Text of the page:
Brown Rot

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This integrated pest management (IPM) fact sheet provides information useful for identifying and combating a particular pest while minimizing environmental impact. It was originally written by Philip Dickey of the Washington Toxics Coalition and designed by Cath Carine of CC Design for the Green Gardening Program which is funded by Seattle Public Utilities. It has been modified for use on Toxipedia.org.

Species


Caused by the fungi Monilinia fruiticola and Monilinia laxa.

Host/Site


Stone Fruit
Ornamental and fruiting stone fruit, especially cherries and plums, but also apricots, peaches, and almonds. Disease affects blossoms, fruit, and stems.

Identification


Brown rot on blossoms appears as sudden wilting and browning of flower parts.

Later, dead flowers may be covered by a grayish brown powdery mass of fungus spores. Fruit shows soft, brown spots, which may enlarge, rot, and become covered with spores. Diseased fruits such as plums may hang on the tree and dry to a firm, mummified state. On twigs and smaller branches, brown rot cankers are oval or elongated, definite in outline, brown in color, and usually sunken. The twig is sometimes girdled and dies. The sap may show as "gummy."

Life Cycle


The fungus overwinters in infected twigs and fruiting spurs and in mummified fruit on the tree or the ground. In spring, masses of spores are produced on these infected tissues and cause blossom blight. Infection then spreads from the blossom to the fruit. Fungus spores are spread by wind and rain.

Natural Enemies


Not applicable.

Monitoring


Susceptible trees should be monitored regularly from first bud-break for signs of wilted leaves or flowers or diseased fruit.

Action Threshold


Brown Rot on Cherries

To prevent brown rot, it is necessary to act before symptoms show. Perform all appropriate cultural/physical controls (below). Use fungicides only if you have a plant that must be protected. Some plants can go for years with a little bit of brown rot without major damage. If fungicides are used, they must be applied according to a strict program from early bloom to end of bloom at 7 to 10 day intervals to be effective. Many times, wet weather patterns do not allow such a program. Haphazard spraying does not help and should be avoided.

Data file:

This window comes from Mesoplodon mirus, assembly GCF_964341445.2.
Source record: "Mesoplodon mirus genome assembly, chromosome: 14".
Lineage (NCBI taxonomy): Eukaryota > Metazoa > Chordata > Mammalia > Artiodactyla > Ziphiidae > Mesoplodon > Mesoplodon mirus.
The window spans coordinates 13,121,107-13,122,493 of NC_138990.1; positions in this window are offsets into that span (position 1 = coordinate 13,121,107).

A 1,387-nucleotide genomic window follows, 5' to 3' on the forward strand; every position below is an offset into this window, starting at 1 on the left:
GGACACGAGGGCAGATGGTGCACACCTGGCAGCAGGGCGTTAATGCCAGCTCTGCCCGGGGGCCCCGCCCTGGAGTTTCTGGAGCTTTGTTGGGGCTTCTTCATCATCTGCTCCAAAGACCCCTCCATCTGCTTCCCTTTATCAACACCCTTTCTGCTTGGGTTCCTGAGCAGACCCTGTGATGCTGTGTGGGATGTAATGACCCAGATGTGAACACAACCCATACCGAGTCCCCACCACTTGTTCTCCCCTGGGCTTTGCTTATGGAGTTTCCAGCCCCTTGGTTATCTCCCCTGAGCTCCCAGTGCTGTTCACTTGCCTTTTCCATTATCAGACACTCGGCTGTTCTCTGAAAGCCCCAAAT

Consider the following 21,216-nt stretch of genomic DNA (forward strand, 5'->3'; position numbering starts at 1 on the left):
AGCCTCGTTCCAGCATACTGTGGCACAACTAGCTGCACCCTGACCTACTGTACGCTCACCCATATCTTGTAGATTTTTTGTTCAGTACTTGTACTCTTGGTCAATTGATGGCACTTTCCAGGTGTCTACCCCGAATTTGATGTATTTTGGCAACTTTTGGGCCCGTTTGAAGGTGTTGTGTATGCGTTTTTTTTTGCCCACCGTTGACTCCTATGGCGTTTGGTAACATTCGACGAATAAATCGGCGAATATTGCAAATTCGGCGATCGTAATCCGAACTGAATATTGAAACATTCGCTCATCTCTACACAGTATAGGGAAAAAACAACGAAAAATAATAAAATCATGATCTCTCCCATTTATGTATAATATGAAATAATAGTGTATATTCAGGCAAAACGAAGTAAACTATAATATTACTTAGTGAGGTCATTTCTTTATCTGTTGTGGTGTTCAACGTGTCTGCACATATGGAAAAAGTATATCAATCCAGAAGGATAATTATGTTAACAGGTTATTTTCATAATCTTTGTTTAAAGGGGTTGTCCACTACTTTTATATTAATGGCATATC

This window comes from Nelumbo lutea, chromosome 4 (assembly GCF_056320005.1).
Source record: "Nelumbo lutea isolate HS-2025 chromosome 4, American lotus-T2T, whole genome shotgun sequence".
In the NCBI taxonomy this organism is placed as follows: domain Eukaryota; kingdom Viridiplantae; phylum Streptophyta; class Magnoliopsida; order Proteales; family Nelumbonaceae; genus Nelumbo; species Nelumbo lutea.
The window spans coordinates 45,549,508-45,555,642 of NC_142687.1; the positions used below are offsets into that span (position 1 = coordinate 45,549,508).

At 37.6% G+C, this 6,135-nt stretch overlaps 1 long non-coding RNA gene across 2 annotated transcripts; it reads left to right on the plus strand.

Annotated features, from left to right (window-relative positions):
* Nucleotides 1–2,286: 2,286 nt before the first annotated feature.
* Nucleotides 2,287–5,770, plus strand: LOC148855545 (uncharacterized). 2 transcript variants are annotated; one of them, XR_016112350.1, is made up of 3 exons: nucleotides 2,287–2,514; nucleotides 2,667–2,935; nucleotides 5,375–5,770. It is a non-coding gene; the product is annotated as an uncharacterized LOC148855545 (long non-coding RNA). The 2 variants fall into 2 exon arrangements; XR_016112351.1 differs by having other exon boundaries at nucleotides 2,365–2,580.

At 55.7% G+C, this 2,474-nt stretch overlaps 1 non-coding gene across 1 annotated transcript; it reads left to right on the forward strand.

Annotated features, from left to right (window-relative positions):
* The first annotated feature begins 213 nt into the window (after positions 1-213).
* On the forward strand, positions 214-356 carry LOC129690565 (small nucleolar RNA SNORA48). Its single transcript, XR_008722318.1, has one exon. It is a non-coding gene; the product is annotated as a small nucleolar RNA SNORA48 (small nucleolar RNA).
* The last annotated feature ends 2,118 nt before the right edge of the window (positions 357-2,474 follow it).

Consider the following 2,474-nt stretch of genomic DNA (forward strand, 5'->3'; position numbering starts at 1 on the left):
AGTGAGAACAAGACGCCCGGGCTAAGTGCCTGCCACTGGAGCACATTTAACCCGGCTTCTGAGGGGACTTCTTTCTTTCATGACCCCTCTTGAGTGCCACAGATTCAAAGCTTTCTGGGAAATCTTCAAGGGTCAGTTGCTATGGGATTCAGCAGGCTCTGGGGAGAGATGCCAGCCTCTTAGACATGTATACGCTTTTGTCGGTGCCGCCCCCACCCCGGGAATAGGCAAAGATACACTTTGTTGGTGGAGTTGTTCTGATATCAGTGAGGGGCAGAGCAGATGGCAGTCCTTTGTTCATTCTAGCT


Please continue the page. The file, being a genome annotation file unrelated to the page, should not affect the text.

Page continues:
Cultural and Physical Controls


Consider replacing susceptible trees with resistant varieties or other kinds of trees. Apple, crabapple, and Asian pear are not susceptible to brown rot and are available in cultivars that resist other common disease problems such as scab. Improve air circulation to eliminate moist conditions. Avoid planting trees too close together, and remove some trees where too crowded. Remove brush in vicinity. Proper pruning significantly helps with control. Prune trees to provide more open crowns. Remove infected spurs and shoots as soon as they are noticed. Pruning in late spring or early summer makes it easier to see infected leaves and blossoms not present in dormant season, as well as reducing spore counts. Remove mummified fruit from tree and ground below tree. Rake up and dispose of all infected fruit and leaves as they fall, throughout the growing season. Mulch in fall with 2 to 3 inches of non-infected material to further bury fungal spores.

Biological Controls


None known.

Chemical Controls


Organically-certified controls
Include sulfur, lime sulfur, and fixed copper. Sulfur is not recommended during bloom west of the Cascades. Although less hazardous in some respects than other fungicides, these materials may still be toxic or corrosive. Copper does not biodegrade, and excessive use should be avoided to prevent soil levels from building up over time.

Conventional fungicides
Captan is registered for use on herries, plums, peaches, and apricots, but it is hardly a least-toxic control. Captan is a suspected carcinogen and endocrine disruptor. Chlorothalonil (Daconil) is also registered, but it too is suspected of causing cancer.

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